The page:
It is best known, however, in bringing relief to insomnia. Widely acknowledged as a good remedy for anxiety, tension and irritability, Passion Flower can be of benefit to horses who are generally nervous and apprehensive as well as those who are distressed and restless due to a current illness.
In addition to its directly calming effects it also has analgesic (pain-relieving) and anti-spasmodic properties and can be useful, often in conjunction with other herbs, for the moody mare and the horse who has tight, sore muscles due to constant tension.
One of passionflower’s phytochemicals – passicol – fights a number of bacteria, moulds and yeasts. High doses of this flower during pregnancy must be avoided. Before switching to any herb, please consult with your veterinarian or equine herbalist.
By: Larissa Cox
During the month of September, I will be focusing on calming supplements for horses. I will be explaining some of the more common used supplements, the history and use of each. Hope you enjoy Calmers of September.
One of the oldest medicinally used herbs, Valerian Root (Valeriana officinalis), was commonly used in medieval times to treat a wide variety of conditions earning the name of “all-heal.” While us humans find the pungent aroma of the root powder very unpleasant, cats and rats are quite enamored of it and one version of the tale of the Pied Piper of Hamelin lured rats to their deaths not only with his music but also by enticing them with valerian! This herb was widely used during the first and second World Wars to prevent shell shock in troops and to reduce civilian stress during the many air raids of WWII.
Valerian, a herbal remedy, has become increasingly popular due to it’s ability to relieve many stress-related symptoms. Insomnia, nervous tension and anxiety, mood disturbances, pain, headache, asthma, irritable bowel syndrome, palpitations have all been reportedly treated with valerian with success. European research has verified valerian’s facility for encouraging restful sleep in both the ability to fall asleep as well as sleep quality and lowering blood pressure. It seems to help to calm the excitable and over-active mind as well as relaxing muscle spasms. In addition, valerian is non-addictive.
This root is one of the most widely used herbal nerviness for calming horses. When correctly applied and dosed, it can relieve anxiety and excitability without reducing the horse’s mental faculties or their physical ability to perform. Some experiments have actually shown that valerian increases coordination and concentration abilities.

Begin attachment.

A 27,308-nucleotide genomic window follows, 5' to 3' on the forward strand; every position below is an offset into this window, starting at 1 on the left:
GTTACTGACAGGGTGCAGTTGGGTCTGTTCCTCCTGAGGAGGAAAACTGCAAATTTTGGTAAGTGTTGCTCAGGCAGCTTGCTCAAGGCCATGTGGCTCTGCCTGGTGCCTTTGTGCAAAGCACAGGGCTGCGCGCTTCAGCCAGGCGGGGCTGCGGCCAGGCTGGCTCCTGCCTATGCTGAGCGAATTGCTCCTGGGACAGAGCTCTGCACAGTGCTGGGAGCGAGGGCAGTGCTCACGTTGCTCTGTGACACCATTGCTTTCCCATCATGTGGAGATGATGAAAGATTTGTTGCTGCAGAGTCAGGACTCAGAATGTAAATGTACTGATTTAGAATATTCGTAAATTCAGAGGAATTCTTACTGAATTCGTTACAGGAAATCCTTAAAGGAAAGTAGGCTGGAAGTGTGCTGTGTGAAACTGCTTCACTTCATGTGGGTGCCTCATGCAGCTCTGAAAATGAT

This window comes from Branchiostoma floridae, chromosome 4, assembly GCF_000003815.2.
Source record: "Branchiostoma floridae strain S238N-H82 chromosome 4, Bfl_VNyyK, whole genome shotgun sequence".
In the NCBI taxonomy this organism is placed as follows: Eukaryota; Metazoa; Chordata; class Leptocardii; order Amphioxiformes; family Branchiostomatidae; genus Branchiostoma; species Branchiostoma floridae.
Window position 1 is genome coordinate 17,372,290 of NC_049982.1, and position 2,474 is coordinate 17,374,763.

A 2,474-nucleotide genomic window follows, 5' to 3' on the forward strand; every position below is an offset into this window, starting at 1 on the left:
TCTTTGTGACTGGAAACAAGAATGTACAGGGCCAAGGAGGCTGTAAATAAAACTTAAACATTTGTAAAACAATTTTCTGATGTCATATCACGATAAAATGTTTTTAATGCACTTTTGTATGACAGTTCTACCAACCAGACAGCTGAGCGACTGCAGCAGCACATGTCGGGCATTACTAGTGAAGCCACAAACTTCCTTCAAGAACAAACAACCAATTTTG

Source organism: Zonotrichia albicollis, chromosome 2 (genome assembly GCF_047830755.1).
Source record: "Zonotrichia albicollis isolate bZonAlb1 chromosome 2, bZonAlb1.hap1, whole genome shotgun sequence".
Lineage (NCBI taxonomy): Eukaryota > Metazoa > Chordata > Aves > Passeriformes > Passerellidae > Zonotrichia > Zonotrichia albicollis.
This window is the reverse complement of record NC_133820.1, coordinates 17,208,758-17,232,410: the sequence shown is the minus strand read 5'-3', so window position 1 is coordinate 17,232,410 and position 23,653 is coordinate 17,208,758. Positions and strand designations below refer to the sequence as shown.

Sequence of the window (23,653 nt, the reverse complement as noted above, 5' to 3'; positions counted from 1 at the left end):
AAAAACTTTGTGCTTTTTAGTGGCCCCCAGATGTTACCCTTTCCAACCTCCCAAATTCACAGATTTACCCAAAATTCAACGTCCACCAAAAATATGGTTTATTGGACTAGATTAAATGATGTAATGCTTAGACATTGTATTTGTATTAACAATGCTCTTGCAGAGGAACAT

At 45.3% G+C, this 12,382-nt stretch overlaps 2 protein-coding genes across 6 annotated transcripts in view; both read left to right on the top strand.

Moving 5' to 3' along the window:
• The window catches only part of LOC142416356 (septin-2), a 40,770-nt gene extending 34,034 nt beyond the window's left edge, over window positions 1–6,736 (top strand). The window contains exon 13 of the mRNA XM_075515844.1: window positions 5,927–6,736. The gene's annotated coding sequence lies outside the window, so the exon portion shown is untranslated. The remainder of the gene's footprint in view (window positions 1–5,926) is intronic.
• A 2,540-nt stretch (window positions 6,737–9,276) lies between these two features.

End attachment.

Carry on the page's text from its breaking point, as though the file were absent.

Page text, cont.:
Valerian should not be the “quick-fix” for your horse’s nervous problems, but it can be helpful for treating stress-related issues. However, please note that valerian is considered a banned substance by most equestrian competition associations, so this herb cannot be used before or while in active competition. As valerian has a very strong aroma, there may be a need to slowly build up to the appropriate dose for your horse and should be introduced gradually to the horse’s feed. Too much valerian can have a laxative effect, so please do not administer this herb to horses prone to loose manure without consulting your veterinarian. Do not administer valerian to pregnant mares or in combination with any form of pharmaceutical tranquilisers without consulting both your veterinarian and equine herbalist.
By Larissa Cox
Magnesium (Mg) plays a number of important roles within your horse’s body, some of which may be very surprising to us. In muscles, if Magnesium is not present, the muscles would not be able to generate energy to carry out any functions. Magnesium also plays a very important role in your horse’s blood by acting as an activator of many enzymes throughout his body. But did you also know, that Magnesium regulates nerve fibers and controls the central nervous system and helps with glandular function?
Also known as the “nerve mineral”, each time your horse gets excited, its body uses magnesium to calm down and relax. The lower the magnesium level, the higher the chances that your horse will become increasingly more sensitive to stress.
- Does your horse have a very tight, sore back which is not related to activity, fitness level or saddle fit?
- Does your horse never relax?
- Is he cranky about being brushed or palpated especially over the back and on either side of the spine?
- Is he cranky about being blanketed?
- Does he have a history of tying up?
- Are there muscle tremors or all over trembling not related out outside temperatures?
- Does he require long periods of lunging before being able to focus on work?
- Does he not tolerate work well and works up, not down?
- Bucks shortly after workout beings, seems fine at first then bucks or balks
- Is he described as thin skinned or hypersensitive to touch?
- Chiropractic adjustment, massage and body work just does not have lasting effects?
- Has difficulty getting round or picking up his back under saddle, moves hollow?
- Has a poor work ethic and has difficulty focusing on work.
- Can’ t be still, repetitive movement, weaving, pacing, head bobbing?
If you answered yes to any of the questions above, you horse may deficient in this very important mineral.